Tuesday, May 01, 2012

European crisis: A resurgence of the extreme right - history repeating?

The European Union has been agitated by economic turmoil for several years now, and the panorama does not seem to be improving greatly as time evolves. In fact, it is all the opposite: After Greece, Ireland and Portugal received generous (but insufficient) bailout packages to avoid defaulting, the European Union feared that the worse might still be coming: Italy and Spain are aching financially too, and a package to rescue either of them would be much more expensive than any other bailout conceded to a European nation before.

The social symptoms of this crisis are persistent and increasing. In Spain, for example, the unemployment rate has reached record levels, topping at 24% - higher than any other European country. In Greece, social unrest is a daily happening, and a worrying spike on the suicide rate has been detected in that country. And other traditionally-strong economies, such as Germany and the Netherlands, are considering austerity measures that could not have been foreseen a few years ago.

The immediate unhappiness and frustration showed by Europeans are issues to worry about. But perhaps even more worrisome is the potential effect that this frustration is having in the political landscape of Europe, where frustrated citizens are considering far and extreme right as options to overcome their difficulties. Old and new far and extreme right movements and parties are gaining political presence and influence in Europe.

One of the best examples of this trend is France, where the current presidential elections are dominated by two political figures: On the one hand, the current president, conservative Nicolas Sarkozy. On the other hand, socialist Francois Hollande. According to previous polls, this does not come as a surprise - it was expected that both Hollande and Sarkozy would face each other on the second round of the elections. What did come as a surprise was that the extreme-right National Front, led by Marine Le Pen, came as a sounding third political force as shown by the first-round results - gathering almost 18% of votes.

Photo by globalnetwork.com
Although Le Pen did not reach the second-round of elections, the popularity of her movement (founded by her father and notorious xenophobe Jean-Marie Le Pen) reflects that people in France are looking at regretful options to overcome the social discontent. The party represented by Le Pen, the National Front, advocates for radical ultra-nationalist measures to preserve the integrity of France. These proposed measures include, among others, to cease France's membership to the European Union, to leave the Euro and restore the Franc as the national currency, to reduce immigration to 5% of its current level, and create a new ministry of the interior, immigration and secularism.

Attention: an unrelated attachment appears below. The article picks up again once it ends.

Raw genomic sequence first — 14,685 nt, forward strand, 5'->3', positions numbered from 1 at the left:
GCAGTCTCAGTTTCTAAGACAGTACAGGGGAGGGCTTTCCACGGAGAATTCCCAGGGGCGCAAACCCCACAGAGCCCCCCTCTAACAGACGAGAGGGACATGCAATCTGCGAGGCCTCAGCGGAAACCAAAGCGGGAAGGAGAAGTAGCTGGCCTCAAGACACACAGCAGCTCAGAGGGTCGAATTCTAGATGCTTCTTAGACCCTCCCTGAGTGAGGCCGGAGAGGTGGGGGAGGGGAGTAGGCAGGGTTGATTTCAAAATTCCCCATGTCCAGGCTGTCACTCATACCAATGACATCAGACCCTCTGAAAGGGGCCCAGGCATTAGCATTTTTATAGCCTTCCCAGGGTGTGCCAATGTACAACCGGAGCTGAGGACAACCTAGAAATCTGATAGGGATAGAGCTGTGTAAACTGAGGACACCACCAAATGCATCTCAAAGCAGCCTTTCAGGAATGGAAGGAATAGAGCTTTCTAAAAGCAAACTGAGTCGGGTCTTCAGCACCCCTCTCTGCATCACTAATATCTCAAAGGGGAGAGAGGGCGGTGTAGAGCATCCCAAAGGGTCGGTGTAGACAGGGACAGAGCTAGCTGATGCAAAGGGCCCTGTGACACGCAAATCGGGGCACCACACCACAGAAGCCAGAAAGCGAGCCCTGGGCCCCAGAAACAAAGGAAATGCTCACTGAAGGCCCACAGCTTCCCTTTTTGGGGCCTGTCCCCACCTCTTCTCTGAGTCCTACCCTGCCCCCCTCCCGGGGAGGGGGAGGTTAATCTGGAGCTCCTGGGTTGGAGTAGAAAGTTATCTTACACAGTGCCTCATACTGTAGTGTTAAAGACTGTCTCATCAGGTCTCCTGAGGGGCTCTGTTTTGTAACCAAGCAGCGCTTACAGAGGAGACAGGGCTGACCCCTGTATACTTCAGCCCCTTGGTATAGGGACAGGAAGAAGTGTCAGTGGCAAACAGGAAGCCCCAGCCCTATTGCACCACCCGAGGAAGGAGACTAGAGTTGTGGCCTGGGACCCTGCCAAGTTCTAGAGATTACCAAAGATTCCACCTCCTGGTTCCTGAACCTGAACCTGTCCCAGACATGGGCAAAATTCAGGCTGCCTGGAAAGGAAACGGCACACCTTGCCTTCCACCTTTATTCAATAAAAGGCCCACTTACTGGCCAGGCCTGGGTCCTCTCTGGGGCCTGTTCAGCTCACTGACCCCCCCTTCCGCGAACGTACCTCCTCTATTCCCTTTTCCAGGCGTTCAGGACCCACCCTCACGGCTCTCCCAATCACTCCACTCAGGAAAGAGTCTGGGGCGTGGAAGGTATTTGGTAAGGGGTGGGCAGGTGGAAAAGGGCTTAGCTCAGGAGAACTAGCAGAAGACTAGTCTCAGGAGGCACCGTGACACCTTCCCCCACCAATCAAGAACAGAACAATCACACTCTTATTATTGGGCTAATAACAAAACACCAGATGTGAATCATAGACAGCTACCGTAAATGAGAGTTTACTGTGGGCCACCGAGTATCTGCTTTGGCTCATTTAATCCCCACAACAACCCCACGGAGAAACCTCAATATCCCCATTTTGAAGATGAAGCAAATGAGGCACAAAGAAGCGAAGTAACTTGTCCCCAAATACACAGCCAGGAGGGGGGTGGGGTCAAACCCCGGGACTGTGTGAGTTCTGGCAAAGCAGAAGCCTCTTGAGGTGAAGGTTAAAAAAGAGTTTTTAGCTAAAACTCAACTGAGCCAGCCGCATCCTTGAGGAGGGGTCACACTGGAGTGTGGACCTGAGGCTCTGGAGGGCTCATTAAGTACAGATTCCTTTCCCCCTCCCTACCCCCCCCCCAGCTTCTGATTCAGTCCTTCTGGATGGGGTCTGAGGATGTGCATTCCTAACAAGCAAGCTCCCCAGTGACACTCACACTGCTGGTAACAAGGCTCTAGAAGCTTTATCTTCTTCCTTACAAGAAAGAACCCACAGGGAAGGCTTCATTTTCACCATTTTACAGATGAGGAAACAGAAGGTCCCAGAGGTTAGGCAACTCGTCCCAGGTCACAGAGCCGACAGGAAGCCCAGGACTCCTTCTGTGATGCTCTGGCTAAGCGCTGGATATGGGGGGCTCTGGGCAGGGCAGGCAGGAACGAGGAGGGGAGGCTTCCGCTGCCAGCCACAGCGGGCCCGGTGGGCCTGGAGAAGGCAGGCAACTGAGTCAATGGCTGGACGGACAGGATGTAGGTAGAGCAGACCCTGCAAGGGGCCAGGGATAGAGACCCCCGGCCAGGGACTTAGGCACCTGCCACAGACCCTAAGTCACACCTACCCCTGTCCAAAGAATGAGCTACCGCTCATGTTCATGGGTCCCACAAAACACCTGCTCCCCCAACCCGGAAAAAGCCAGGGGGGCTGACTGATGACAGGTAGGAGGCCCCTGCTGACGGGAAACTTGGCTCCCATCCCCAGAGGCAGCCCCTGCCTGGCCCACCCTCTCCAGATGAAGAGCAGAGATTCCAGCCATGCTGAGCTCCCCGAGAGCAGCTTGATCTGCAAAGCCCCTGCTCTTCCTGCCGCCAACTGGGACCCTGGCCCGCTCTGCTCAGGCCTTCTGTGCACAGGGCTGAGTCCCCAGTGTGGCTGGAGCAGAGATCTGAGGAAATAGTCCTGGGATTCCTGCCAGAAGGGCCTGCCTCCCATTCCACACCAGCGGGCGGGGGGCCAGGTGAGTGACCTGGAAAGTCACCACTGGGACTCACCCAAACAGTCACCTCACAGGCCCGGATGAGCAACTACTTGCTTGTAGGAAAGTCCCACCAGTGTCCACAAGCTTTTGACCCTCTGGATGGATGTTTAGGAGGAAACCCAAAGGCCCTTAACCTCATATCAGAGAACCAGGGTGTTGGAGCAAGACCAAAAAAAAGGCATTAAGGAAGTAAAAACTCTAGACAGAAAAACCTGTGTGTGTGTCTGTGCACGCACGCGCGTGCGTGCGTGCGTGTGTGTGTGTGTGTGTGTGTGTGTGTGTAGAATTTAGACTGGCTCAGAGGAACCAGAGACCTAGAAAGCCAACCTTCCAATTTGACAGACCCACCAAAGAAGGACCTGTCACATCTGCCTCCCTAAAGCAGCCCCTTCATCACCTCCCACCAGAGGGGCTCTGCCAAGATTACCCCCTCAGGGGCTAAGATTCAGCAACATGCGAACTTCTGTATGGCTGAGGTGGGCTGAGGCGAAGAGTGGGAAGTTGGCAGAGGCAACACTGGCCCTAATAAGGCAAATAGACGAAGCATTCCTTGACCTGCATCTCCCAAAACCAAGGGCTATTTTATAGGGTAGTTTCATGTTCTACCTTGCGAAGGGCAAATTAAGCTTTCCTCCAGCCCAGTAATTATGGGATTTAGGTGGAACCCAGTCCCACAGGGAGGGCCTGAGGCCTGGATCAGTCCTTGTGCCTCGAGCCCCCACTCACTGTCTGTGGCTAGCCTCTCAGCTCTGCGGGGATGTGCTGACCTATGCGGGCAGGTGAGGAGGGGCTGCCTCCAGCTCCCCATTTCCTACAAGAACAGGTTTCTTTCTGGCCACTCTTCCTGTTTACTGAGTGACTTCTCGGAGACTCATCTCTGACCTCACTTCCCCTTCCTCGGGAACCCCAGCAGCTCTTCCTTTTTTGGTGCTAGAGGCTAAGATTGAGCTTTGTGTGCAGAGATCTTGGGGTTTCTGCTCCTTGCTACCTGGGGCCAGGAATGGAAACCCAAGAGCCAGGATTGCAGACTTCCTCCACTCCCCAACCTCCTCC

Le Pen's rising popularity, her strong criticism against immigrants in general, her ultra-nationalist policies and ideals, and her ties to her father's ideas (let's not forget that Jean-Marie Le Pen has actively denied the Jewish holocaust during World War II and has blamed other minorities for certain problems in France) reminds a bit the unfortunate times in the first half of the 20th century, where Germany was sunk in crisis and debt, and people were looking turning to blaming their problems to minorities. The result: A rise in popularity of the Nazi party, to the extent that they became the leading political force of Germany in the late 1930's and became the official party of the country, leading Europe into a series of atrocities against minorities (Jews, Gypsies, Slavs, homosexuals, and virtually any person not fitting an 'aryan' profile). These massacres, in turn, led to a full blown war of global proportions that left Europe and the world as a whole scarred for generations to come, in what became later known as World War II.